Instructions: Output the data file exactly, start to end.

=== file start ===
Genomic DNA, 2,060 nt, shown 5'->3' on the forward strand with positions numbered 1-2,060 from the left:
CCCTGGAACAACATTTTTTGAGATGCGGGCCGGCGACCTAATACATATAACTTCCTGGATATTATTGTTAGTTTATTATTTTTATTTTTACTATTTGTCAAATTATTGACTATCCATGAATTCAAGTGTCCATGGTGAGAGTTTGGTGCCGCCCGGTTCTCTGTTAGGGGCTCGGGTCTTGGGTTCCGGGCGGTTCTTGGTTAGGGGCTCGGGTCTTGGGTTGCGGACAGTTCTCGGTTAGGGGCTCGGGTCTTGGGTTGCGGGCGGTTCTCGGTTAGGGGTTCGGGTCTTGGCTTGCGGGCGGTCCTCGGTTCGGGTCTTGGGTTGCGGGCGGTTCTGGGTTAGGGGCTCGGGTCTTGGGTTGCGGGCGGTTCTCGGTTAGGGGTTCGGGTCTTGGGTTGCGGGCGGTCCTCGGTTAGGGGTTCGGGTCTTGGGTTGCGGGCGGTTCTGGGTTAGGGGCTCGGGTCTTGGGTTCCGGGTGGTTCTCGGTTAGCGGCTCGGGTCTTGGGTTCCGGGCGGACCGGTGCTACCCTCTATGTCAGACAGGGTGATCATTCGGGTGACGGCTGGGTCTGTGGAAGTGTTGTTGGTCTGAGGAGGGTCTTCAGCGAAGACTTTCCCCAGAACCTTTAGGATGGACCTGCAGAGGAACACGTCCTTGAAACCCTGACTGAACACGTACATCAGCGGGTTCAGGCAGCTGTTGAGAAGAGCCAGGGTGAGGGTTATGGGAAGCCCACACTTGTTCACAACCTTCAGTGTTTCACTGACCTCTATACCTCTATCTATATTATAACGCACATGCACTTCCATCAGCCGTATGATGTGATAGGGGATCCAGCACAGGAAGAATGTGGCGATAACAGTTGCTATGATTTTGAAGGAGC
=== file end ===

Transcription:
Genomic DNA, 2,060 nt, shown 5'->3' on the forward strand with positions numbered 1-2,060 from the left:
CCCTGGAACAACATTTTTTGAGATGCGGGCCGGCGACCTAATACATATAACTTCCTGGATATTATTGTTAGTTTATTATTTTTATTTTTACTATTTGTCAAATTATTGACTATCCATGAATTCAAGTGTCCATGGTGAGAGTTTGGTGCCGCCCGGTTCTCTGTTAGGGGCTCGGGTCTTGGGTTCCGGGCGGTTCTTGGTTAGGGGCTCGGGTCTTGGGTTGCGGACAGTTCTCGGTTAGGGGCTCGGGTCTTGGGTTGCGGGCGGTTCTCGGTTAGGGGTTCGGGTCTTGGCTTGCGGGCGGTCCTCGGTTCGGGTCTTGGGTTGCGGGCGGTTCTGGGTTAGGGGCTCGGGTCTTGGGTTGCGGGCGGTTCTCGGTTAGGGGTTCGGGTCTTGGGTTGCGGGCGGTCCTCGGTTAGGGGTTCGGGTCTTGGGTTGCGGGCGGTTCTGGGTTAGGGGCTCGGGTCTTGGGTTCCGGGTGGTTCTCGGTTAGCGGCTCGGGTCTTGGGTTCCGGGCGGACCGGTGCTACCCTCTATGTCAGACAGGGTGATCATTCGGGTGACGGCTGGGTCTGTGGAAGTGTTGTTGGTCTGAGGAGGGTCTTCAGCGAAGACTTTCCCCAGAACCTTTAGGATGGACCTGCAGAGGAACACGTCCTTGAAACCCTGACTGAACACGTACATCAGCGGGTTCAGGCAGCTGTTGAGAAGAGCCAGGGTGAGGGTTATGGGAAGCCCACACTTGTTCACAACCTTCAGTGTTTCACTGACCTCTATACCTCTATCTATATTATAACGCACATGCACTTCCATCAGCCGTATGATGTGATAGGGGATCCAGCACAGGAAGAATGTGGCGATAACAGTTGCTATGATTTTGAAGGAGC